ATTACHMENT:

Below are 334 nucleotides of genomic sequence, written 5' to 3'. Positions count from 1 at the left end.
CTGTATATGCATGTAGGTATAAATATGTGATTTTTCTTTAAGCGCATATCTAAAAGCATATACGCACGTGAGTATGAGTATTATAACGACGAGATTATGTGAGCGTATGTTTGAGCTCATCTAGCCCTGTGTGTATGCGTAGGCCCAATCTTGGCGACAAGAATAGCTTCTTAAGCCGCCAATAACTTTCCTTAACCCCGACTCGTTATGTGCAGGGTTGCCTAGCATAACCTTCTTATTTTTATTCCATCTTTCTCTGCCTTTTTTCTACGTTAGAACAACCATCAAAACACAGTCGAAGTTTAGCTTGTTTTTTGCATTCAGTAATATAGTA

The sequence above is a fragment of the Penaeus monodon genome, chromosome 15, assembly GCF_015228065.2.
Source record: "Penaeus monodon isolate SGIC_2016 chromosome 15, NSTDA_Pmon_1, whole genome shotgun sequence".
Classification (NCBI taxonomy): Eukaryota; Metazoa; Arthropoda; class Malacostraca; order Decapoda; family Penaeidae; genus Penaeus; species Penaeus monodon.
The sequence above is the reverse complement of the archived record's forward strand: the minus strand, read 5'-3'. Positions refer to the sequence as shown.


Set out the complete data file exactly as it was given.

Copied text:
Below are 334 nucleotides of genomic sequence, written 5' to 3'. Positions count from 1 at the left end.
CTGTATATGCATGTAGGTATAAATATGTGATTTTTCTTTAAGCGCATATCTAAAAGCATATACGCACGTGAGTATGAGTATTATAACGACGAGATTATGTGAGCGTATGTTTGAGCTCATCTAGCCCTGTGTGTATGCGTAGGCCCAATCTTGGCGACAAGAATAGCTTCTTAAGCCGCCAATAACTTTCCTTAACCCCGACTCGTTATGTGCAGGGTTGCCTAGCATAACCTTCTTATTTTTATTCCATCTTTCTCTGCCTTTTTTCTACGTTAGAACAACCATCAAAACACAGTCGAAGTTTAGCTTGTTTTTTGCATTCAGTAATATAGTA

The sequence above is a fragment of the Penaeus monodon genome, chromosome 15, assembly GCF_015228065.2.
Source record: "Penaeus monodon isolate SGIC_2016 chromosome 15, NSTDA_Pmon_1, whole genome shotgun sequence".
Classification (NCBI taxonomy): Eukaryota; Metazoa; Arthropoda; class Malacostraca; order Decapoda; family Penaeidae; genus Penaeus; species Penaeus monodon.
The sequence above is the reverse complement of the archived record's forward strand: the minus strand, read 5'-3'. Positions refer to the sequence as shown.